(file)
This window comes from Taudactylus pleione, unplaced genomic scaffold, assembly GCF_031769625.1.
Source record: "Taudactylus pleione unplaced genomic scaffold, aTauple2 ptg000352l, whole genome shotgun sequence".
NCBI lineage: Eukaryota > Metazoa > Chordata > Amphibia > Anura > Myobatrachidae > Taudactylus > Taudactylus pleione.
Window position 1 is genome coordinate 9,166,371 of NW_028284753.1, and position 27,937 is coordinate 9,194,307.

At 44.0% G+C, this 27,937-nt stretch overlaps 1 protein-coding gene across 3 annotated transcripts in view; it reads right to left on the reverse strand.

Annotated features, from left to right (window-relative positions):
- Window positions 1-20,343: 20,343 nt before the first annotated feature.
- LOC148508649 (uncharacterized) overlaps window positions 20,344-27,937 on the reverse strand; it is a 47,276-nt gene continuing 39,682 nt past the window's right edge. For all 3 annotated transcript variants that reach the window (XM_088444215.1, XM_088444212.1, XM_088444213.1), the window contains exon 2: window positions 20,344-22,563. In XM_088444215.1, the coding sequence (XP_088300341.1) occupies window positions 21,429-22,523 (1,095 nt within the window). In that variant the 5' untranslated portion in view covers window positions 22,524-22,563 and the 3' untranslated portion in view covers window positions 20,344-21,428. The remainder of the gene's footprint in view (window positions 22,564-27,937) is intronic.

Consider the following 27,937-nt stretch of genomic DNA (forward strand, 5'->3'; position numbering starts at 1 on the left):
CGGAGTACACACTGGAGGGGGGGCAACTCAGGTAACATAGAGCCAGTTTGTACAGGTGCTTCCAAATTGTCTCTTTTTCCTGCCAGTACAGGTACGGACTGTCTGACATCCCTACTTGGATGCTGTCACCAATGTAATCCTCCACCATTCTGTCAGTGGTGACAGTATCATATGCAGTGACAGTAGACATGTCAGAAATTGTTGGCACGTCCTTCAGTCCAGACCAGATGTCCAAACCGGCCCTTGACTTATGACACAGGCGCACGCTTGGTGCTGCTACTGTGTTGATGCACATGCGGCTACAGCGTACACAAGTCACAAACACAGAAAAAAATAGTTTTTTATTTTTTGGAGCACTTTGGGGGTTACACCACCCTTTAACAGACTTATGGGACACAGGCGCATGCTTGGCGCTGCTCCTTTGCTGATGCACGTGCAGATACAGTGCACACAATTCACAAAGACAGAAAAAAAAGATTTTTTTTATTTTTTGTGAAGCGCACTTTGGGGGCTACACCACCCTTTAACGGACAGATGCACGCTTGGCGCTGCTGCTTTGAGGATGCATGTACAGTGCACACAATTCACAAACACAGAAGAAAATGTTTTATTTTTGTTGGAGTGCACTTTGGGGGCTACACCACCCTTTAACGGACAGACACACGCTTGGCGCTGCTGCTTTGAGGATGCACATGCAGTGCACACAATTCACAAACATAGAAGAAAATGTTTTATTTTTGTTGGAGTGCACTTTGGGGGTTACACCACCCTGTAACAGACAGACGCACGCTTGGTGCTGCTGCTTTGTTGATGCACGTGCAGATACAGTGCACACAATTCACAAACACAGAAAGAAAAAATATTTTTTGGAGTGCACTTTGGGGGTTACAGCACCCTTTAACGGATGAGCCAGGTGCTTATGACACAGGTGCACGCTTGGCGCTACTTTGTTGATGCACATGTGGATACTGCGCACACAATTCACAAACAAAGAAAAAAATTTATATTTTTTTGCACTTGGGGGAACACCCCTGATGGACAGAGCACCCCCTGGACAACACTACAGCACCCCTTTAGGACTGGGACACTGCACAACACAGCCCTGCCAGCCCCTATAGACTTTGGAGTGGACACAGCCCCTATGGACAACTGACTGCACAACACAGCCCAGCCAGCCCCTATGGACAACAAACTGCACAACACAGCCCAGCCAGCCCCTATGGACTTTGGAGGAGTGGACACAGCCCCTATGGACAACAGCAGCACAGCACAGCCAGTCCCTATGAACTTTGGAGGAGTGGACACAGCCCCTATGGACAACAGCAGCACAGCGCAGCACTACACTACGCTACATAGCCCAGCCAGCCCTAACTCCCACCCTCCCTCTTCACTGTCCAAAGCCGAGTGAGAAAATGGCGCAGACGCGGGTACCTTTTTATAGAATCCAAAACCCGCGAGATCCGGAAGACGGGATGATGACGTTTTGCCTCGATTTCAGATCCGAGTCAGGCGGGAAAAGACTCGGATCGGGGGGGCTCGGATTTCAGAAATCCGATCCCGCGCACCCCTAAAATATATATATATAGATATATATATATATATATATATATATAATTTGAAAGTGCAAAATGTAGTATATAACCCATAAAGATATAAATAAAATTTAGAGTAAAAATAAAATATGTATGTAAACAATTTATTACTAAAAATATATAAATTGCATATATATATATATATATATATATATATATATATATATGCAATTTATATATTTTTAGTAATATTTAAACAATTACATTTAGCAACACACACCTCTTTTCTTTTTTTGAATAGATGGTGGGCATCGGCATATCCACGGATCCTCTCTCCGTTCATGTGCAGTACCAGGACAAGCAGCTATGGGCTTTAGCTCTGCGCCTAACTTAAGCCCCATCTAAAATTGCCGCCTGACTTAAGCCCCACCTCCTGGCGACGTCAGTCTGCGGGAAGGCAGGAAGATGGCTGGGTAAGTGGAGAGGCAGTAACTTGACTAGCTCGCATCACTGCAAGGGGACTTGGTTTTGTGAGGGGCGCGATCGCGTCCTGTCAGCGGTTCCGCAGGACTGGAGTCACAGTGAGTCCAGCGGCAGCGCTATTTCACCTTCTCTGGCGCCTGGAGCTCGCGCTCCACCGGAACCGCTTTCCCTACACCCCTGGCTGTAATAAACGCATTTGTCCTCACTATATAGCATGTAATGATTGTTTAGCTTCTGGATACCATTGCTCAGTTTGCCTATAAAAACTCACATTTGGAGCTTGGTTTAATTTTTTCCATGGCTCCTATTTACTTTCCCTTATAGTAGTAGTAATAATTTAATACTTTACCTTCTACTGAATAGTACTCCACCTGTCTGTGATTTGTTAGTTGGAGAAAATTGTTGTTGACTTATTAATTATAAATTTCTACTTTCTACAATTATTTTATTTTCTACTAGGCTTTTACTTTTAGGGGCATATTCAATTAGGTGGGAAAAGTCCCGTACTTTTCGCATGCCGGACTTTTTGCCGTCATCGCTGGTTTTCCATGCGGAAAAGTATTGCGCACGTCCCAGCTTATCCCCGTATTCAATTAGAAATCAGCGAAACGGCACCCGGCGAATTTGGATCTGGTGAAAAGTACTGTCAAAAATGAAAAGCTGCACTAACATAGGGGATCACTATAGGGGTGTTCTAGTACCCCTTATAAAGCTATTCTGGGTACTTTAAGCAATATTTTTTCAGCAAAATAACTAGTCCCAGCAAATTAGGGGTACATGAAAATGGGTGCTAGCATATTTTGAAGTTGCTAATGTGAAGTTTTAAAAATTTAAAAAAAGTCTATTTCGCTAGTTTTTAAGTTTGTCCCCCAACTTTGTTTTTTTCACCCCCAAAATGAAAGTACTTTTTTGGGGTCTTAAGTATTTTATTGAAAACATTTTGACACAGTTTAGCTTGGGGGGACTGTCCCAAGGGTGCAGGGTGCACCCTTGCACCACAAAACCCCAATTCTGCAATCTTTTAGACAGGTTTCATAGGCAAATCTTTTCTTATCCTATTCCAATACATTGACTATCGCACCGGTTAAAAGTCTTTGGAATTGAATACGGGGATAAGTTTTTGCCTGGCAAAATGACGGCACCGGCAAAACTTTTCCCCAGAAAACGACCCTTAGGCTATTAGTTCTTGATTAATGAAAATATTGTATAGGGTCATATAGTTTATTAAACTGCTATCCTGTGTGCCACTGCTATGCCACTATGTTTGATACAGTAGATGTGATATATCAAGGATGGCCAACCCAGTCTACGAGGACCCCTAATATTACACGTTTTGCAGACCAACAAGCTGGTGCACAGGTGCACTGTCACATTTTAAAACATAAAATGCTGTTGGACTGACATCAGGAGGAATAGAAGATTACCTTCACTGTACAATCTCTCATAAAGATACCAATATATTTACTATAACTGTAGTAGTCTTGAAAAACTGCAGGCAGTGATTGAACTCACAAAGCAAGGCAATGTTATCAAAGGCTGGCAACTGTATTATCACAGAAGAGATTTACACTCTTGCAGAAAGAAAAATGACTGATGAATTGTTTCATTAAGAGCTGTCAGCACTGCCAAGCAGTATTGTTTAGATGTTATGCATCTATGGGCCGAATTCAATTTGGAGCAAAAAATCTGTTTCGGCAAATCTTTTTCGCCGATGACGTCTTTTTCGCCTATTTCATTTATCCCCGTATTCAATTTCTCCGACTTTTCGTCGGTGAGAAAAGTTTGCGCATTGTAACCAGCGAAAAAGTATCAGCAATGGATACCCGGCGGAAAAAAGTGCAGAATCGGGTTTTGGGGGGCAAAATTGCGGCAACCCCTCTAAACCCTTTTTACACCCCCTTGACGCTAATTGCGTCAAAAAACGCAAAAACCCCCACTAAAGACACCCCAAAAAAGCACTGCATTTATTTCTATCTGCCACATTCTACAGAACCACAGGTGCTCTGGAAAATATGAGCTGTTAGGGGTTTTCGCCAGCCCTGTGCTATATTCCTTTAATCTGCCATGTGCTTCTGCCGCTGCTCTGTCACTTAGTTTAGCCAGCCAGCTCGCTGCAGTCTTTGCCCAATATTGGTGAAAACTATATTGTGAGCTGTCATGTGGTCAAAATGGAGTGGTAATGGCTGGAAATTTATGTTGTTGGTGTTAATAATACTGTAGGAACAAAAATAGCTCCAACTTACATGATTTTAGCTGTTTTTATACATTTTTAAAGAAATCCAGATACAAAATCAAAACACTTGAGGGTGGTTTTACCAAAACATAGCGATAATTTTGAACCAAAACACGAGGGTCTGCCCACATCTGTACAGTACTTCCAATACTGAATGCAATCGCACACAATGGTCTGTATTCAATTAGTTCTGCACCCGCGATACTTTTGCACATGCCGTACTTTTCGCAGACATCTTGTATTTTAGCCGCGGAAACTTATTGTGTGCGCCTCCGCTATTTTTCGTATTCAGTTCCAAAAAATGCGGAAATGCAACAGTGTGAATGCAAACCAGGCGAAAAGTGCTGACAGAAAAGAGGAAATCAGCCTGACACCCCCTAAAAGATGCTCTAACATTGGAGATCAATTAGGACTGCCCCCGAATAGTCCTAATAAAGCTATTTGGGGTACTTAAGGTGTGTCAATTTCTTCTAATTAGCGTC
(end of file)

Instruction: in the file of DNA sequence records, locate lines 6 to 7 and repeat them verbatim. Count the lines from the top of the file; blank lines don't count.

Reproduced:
Annotated features, from left to right (window-relative positions):
- Window positions 1-20,343: 20,343 nt before the first annotated feature.